Lest we forget: 30 years ago today, the Challenger fell

Here’s some suitable music for reading this.  It’s Dernier Rendez-Vous (Ron’s Piece), from the Jean-Michel Jarre album “Rendez-Vous”.  I’ll explain why it’s suitable as we go, and why it’s subtitled “Ron’s Piece”:

30 years ago, on January 28, 1986, seven men and women climbed aboard the Space Shuttle Challenger for the last time.  The mission had been delayed repeatedly; under the naming convention NASA has just introduced, STS-51L meant that this, the 25th mission of the Space Shuttle Program, would be the twelfth manifested mission from Kennedy Space Center in 1985.  (The “5” denoted the year, the “1” denoted KSC as opposed to Vandenberg, where at the time SLC-6 was undergoing conversion to support the Space Shuttle, and the letter indicated the sequence.)  Crews had been shuffled, and shuffled again.  The final crew were Commander Francis Scobee, Pilot Michael Smith, Mission Specialist 1 Elison Onizuka, Mission Specialist 2 Judy Resnick, Mission Specialist 3 Ron McNair, Payload Specialist 1 Greg Jarvis, and Payload Specialist 2, Christa McAuliffe, for the Teacher In Space Program.  (Her backup, Barbara Morgan, would not get to fly to space until over twenty years later, on a mission to the ISS.  But she would use some of McAuliffe’s lesson plans on that flight, finally completing the TISP mission.)  And even after STS-51L finally got manifested for January of 1986, it would still face several more delays and scrubs on the pad, slipping from January 22, then 23 & 24 due to delays with the previous mission, then delayed on a day-by-day basis after that due to bad weather either at KSC or at the trans-atlantic abort (TAL) sites.

It was a cold morning, unusually so, with temperatures well below the freezing point and citrus farmers fretting about their crops.  On the launchpad, huge amounts of ice now decorated the vehicle and pad structures thanks to the interaction of the moist Florida weather with the super cold propellants that had been piped into the Orbiter on January 27 and then detanked again.  This caused considerable alarm, and the launch was delayed a full hour while the Ice Team inspected and reinspected to determine whether any of the icicles could pose a threat if they shattered off of the pad and struck the vehicle at liftoff.

Icicles_on_the_Launch_Tower_-_GPN-2000-001348

Ultimately, they gave it the all-clear, despite serious reservations by Rockwell (the Orbiter’s manufacturer) and although people like to simplify the Challenger accident to a failure of upper management to listen, I think it’s quite likely that hyperfocus on this very visible threat blinded them to more subtle threats.  For although the ice looked like a very serious threat, it ultimately was not a factor in the accident.  The air temperature that day was very low for Florida, lower than on any other flight, and at the very limits of what the SRB manufacturer, Morton Thiokol, had documented as allowable.  Indeed, overnight it had dropped well below the allowable limit, but by launch time, it had crawled just above, and the “go” decisions were made.  Several engineers at Morton Thiokol tried to express concerns, because they were worried that the O-rings sealing the joints between the segments of the solid rocket boosters could become inflexible, allowing them to leak as the boosters flexed during ascent, but for whatever reason, their concerns never reached the ears of those who needed to hear them.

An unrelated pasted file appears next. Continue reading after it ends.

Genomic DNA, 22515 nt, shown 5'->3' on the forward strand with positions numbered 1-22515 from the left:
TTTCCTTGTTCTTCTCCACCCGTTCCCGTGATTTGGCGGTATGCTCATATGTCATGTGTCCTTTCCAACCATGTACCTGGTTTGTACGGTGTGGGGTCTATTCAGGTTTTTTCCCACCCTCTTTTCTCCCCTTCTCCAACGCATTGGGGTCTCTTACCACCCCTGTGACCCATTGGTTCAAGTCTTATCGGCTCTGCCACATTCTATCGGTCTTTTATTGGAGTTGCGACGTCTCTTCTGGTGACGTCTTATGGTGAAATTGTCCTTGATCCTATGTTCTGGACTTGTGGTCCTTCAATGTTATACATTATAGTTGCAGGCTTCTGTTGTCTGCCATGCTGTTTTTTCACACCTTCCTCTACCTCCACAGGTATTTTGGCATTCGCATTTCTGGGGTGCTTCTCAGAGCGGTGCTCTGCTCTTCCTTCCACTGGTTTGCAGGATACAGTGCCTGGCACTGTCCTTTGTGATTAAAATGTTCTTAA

After a few more pad delays, the final “go” decision was made, and launch proceeded.

At T-6.6 seconds, the SSMEs ignited, precisely according to specs.  At T=0, with the SSMEs at 100% thrust, the SRBs ignited and the hold down posts were released, freeing the Shuttle to leave the pad.  It looked good, but by looking carefully at the video in slow motion afterwards, bad signs were present almost immediately.  I’ll do the rest of the timeline as a list:

T+0.678 – puffs of black smoke are seen near the starboard SRB’s aft strut, which attaches the rest of the Shuttle stack to it via the External Tank, as the SRB segments flex and expand in the heat and from the aerodynamic forces of ascent.  This is smoke from the O-ring being incinerated by the extremely hot gasses inside the SRB.

T+2.733 – the last puff of black smoke is seen; by this time, the O-ring in the vicinity of the leak has been vaporized, and the extremely hot gasses have begun to melt the SRB casing itself; by happenstance, however, some of the rubbery solid propellant has extruded into the gap and temporarily sealed it.

T+28 – Challenger’s main engines begin throttling back to reduce aerodynamic stresses while passing through max-Q (the region of maximum dynamic pressure, or more simply, the sound barrier).

T+35.379 – SSMEs reach 65% throttle.

T+37 – Challenger begins to experience unexpected wind shear events, exceeding any seen on previous flights.

T+40 – Challenger reaches Mach 1.

T+51.860 – SSMEs begin throttling back up towards the intended 104% throttle.

T+58.788 – A plume is visible at the aft attach strut of the starboard SRB; it is believed that the torsion of the wind shear events has flexed the SRB enough to defeat the temporary seal created by the solid propellant, and now the blow-by will remain through the rest of the short flight.

T+60.238 – Pressure inside the starboard SRB has dropped considerably due to the leak, and the plume is now a flame.

T+64 – The wind shear events end.

T+64.660 – The plume seen by the aft attach strut changes shape.  The blow-by of hot gasses from the SRB have now penetrated the liquid hydrogen tank, which is leaking into the plume.

T+66.764 – Liquid hydrogen tank pressure drops due to the leak.

T+68 – CAPCOM Richard Covey calls out “Go at throttle up,” a normal callout to indicate the Shuttle returning to full thrust; there is nothing for the crew to actually do, as this is carried out by the onboard computers.  Commander Scobee acknowledges the callout with “Roger, go at throttle up.”  This is the last communication heard over the radio from the crew.

T+72.284 – The leak from the starboard SRB has burned through the aft attach strut, and the SRB tears free in back.

T+72.525 – Flight data records a sudden lateral acceleration, likely due to the shifted SRB.  The cockpit voice recorder captured Pilot Michael Smith saying “Uh oh”, the last recording of any of the Challenger crew’s voices.  So at this moment at least those on the flight deck likely understood something was badly wrong.